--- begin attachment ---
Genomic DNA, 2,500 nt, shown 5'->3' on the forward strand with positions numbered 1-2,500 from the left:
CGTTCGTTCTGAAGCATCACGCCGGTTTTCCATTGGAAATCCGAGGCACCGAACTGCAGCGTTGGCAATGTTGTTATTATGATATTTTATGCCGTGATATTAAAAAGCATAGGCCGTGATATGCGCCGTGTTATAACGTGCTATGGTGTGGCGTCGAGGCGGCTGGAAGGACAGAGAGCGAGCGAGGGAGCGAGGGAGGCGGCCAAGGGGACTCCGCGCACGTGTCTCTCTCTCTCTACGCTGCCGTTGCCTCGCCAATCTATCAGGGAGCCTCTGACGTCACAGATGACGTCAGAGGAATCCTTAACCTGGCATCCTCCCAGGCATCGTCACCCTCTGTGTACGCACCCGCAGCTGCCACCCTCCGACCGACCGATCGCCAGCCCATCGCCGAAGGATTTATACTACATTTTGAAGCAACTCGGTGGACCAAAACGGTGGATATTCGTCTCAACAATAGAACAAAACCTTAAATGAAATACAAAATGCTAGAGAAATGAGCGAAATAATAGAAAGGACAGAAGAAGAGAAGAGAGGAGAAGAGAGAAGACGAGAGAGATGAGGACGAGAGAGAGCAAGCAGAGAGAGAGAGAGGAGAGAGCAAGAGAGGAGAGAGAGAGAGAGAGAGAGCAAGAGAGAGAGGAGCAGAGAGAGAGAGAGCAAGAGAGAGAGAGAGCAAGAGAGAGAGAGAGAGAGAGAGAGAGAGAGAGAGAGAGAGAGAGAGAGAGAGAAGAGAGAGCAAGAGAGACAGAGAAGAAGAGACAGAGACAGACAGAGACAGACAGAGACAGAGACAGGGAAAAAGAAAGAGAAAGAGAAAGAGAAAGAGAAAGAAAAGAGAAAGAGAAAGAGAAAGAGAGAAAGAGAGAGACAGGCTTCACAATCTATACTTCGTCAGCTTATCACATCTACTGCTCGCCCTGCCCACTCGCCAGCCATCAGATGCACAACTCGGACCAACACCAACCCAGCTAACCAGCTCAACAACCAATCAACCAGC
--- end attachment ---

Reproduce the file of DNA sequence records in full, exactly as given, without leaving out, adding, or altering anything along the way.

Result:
Genomic DNA, 2,500 nt, shown 5'->3' on the forward strand with positions numbered 1-2,500 from the left:
CGTTCGTTCTGAAGCATCACGCCGGTTTTCCATTGGAAATCCGAGGCACCGAACTGCAGCGTTGGCAATGTTGTTATTATGATATTTTATGCCGTGATATTAAAAAGCATAGGCCGTGATATGCGCCGTGTTATAACGTGCTATGGTGTGGCGTCGAGGCGGCTGGAAGGACAGAGAGCGAGCGAGGGAGCGAGGGAGGCGGCCAAGGGGACTCCGCGCACGTGTCTCTCTCTCTCTACGCTGCCGTTGCCTCGCCAATCTATCAGGGAGCCTCTGACGTCACAGATGACGTCAGAGGAATCCTTAACCTGGCATCCTCCCAGGCATCGTCACCCTCTGTGTACGCACCCGCAGCTGCCACCCTCCGACCGACCGATCGCCAGCCCATCGCCGAAGGATTTATACTACATTTTGAAGCAACTCGGTGGACCAAAACGGTGGATATTCGTCTCAACAATAGAACAAAACCTTAAATGAAATACAAAATGCTAGAGAAATGAGCGAAATAATAGAAAGGACAGAAGAAGAGAAGAGAGGAGAAGAGAGAAGACGAGAGAGATGAGGACGAGAGAGAGCAAGCAGAGAGAGAGAGAGGAGAGAGCAAGAGAGGAGAGAGAGAGAGAGAGAGAGCAAGAGAGAGAGGAGCAGAGAGAGAGAGAGCAAGAGAGAGAGAGAGCAAGAGAGAGAGAGAGAGAGAGAGAGAGAGAGAGAGAGAGAGAGAGAGAGAGAGAAGAGAGAGCAAGAGAGACAGAGAAGAAGAGACAGAGACAGACAGAGACAGACAGAGACAGAGACAGGGAAAAAGAAAGAGAAAGAGAAAGAGAAAGAGAAAGAAAAGAGAAAGAGAAAGAGAAAGAGAGAAAGAGAGAGACAGGCTTCACAATCTATACTTCGTCAGCTTATCACATCTACTGCTCGCCCTGCCCACTCGCCAGCCATCAGATGCACAACTCGGACCAACACCAACCCAGCTAACCAGCTCAACAACCAATCAACCAGC